The Vehicle Technologies Office (VTO) supports research and development of aftertreatment technologies to control advanced combustion engine exhaust emissions. All engines that enter the vehicle market must comply with the Environmental Protection Agency's emissions regulations. Harmful pollutants in these emissions include:

Left: Spatially resolved, capillary-inlet mass spectrometer; Right: Spatially resolved, capillary-inlet mass spectrometer.

  • Carbon monoxide
  • Nitrogen oxides
  • Unburned hydrocarbons
  • Volatile organic compounds (VOCs)
  • Particulate matter

The energy required for emission control often reduces vehicle fuel economy and increases vehicle cost. VTO's Emission Control R&D focuses on developing efficient, durable, low-cost emission control systems that complement new combustion strategies while minimizing efficiency losses. VTO often leverages the national laboratories' unique capabilities and facilities to conduct this research. To enable further developments in these areas, VTO also supports research into materials for controlling exhaust gases and materials by design for exhaust after-treatment.

Microscopic analysis techniques on  lean NOx trap catalyst elucidate mechanisms of poisoning by Sulfur (green images)

These exhaust aftertreatment technologies include:

  • NOx adsorbers and selective catalytic reduction (SCR) to control oxides of nitrogen (NOx)
  • Oxidation catalysts to control hydrocarbons (HC)
  • Particulate filters to control particulate matter (PM).

VTO's research focuses on overcoming a number of technical issues:

  • These technologies become less effective at converting NOx when the engine is at a low temperature (less than 150ºC), which may occur during cold starting or vehicle operation.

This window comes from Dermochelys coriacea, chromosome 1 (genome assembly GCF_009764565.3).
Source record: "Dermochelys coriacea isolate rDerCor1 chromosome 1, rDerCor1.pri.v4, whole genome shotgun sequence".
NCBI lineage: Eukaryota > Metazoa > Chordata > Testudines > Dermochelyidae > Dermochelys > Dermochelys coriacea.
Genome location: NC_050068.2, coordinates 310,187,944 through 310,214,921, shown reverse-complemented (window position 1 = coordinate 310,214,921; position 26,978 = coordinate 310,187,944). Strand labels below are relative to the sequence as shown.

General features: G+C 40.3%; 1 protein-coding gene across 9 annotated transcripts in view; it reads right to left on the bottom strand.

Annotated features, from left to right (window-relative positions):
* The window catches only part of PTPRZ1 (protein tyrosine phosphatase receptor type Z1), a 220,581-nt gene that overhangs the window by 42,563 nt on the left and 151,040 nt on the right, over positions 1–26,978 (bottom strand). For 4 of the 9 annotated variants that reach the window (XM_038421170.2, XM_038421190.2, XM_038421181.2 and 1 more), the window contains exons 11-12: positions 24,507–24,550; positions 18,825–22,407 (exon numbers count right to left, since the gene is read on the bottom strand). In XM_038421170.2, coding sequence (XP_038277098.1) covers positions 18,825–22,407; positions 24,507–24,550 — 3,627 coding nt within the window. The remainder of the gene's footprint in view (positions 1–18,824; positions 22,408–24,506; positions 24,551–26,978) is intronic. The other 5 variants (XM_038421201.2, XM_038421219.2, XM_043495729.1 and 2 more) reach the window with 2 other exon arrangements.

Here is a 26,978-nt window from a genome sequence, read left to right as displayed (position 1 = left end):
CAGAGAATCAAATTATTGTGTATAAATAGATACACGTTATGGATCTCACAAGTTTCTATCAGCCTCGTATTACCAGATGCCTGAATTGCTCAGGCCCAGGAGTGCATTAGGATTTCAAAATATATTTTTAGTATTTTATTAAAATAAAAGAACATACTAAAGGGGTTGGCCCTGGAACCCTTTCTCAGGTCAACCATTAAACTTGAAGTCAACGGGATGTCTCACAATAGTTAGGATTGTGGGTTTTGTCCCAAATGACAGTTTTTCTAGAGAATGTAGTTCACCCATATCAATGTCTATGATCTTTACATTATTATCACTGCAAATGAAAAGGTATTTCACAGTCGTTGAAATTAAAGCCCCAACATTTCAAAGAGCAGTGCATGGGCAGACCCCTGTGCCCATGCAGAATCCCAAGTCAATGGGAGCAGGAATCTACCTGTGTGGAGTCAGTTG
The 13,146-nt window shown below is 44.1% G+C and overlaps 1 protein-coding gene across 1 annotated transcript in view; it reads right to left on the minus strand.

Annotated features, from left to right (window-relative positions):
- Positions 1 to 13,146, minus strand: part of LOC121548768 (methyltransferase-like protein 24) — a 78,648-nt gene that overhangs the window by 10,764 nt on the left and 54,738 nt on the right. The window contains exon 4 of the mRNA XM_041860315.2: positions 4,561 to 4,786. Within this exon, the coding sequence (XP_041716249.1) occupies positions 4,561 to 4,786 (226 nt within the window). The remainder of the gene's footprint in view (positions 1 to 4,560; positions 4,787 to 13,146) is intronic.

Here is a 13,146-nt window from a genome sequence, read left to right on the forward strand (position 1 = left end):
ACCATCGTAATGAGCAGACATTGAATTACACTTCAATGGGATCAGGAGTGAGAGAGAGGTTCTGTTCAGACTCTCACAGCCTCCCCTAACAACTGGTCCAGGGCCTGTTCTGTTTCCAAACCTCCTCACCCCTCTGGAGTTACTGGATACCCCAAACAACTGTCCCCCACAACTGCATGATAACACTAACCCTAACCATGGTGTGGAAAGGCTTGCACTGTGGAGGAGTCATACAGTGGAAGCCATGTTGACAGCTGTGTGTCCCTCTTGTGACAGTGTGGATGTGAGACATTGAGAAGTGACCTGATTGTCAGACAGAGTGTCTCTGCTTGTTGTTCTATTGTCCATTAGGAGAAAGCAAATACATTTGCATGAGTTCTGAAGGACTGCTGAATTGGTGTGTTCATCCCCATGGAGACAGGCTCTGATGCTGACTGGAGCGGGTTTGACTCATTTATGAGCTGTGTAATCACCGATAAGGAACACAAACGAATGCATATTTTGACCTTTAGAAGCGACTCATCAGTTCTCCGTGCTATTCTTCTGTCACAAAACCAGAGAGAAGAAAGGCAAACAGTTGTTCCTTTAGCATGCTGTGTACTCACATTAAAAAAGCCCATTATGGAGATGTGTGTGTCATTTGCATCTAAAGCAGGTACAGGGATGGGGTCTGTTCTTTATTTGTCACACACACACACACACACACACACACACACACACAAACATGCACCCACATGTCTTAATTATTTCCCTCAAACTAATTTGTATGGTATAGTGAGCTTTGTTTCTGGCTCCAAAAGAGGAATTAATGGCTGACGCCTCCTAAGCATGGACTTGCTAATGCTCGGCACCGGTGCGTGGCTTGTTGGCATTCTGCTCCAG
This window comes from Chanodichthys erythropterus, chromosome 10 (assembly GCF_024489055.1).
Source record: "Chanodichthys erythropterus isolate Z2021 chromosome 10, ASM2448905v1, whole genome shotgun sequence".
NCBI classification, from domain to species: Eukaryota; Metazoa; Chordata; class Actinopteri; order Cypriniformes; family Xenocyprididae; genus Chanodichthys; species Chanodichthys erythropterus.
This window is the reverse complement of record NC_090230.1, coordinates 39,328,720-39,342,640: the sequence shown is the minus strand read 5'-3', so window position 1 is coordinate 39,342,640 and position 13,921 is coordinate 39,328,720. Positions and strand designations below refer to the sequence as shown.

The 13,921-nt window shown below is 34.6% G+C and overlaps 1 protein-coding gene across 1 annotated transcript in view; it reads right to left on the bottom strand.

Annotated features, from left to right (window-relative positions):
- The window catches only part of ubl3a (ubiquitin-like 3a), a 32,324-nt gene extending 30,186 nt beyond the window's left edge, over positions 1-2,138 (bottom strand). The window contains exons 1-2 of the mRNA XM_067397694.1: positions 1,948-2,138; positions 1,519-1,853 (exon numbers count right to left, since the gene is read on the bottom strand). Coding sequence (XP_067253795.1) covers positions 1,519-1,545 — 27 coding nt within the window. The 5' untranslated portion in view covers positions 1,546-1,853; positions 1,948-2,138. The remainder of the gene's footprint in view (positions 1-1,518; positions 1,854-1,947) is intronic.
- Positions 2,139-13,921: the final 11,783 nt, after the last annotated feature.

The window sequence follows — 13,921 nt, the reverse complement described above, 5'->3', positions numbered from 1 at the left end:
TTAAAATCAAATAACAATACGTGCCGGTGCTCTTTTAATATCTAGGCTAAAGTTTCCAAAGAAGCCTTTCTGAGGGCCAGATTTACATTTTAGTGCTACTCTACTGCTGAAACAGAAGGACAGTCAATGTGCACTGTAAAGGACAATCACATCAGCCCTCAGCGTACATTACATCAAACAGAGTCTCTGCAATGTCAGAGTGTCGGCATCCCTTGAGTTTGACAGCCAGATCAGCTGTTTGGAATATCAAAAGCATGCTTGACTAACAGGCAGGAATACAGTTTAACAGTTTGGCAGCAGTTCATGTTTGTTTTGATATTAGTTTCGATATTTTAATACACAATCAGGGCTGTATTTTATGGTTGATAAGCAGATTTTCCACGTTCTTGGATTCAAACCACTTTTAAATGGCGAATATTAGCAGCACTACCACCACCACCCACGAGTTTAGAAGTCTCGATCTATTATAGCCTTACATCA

• NOx adsorbers incur a fuel economy penalty due to efficiencies that are dependent on temperature. In addition, they are poisoned by sulfur in the fuel and use expensive platinum group metals.
  • Urea Selective Catalytic Reduction (urea SCR) technologies lose catalytic activity over time (catalyst deactivation), which decreases their effectiveness. It also creates products of incomplete reactions that can be harmful.
  • Hydrocarbon SCR has a limited range of temperatures at which the conversion process is efficient. This technology is also in an early stage of development.
  • Particulate filters become clogged and lose effectiveness over time. As such, they require more effective methods to regenerate them than currently exist. They also are not compatible with direct injection gasoline engines and may not be able to meet future regulations for particle number and size distribution.
  • Oxidation catalysts lack durability at high temperatures and need to be more efficient at converting HC, CO, and NO to less harmful products.

In addition to overcoming these barriers, VTO's research is developing multifunctional aftertreatment devices that integrate a number of these technologies to improve functionality and reduce the system's cost, weight and volume.

Much of VTO's research works to address needs for future emissions standards that will be more stringent than current regulations (super-ultralow-emission vehicle, SULEV30 and Tier 3). This research:

  • Works to develop systems with more than 90% conversion or higher of all emissions below 150ºC
  • Studies PM from lean direct injection (DI) gasoline that due to new regulations, are different in size and morphology compared to diesel PM.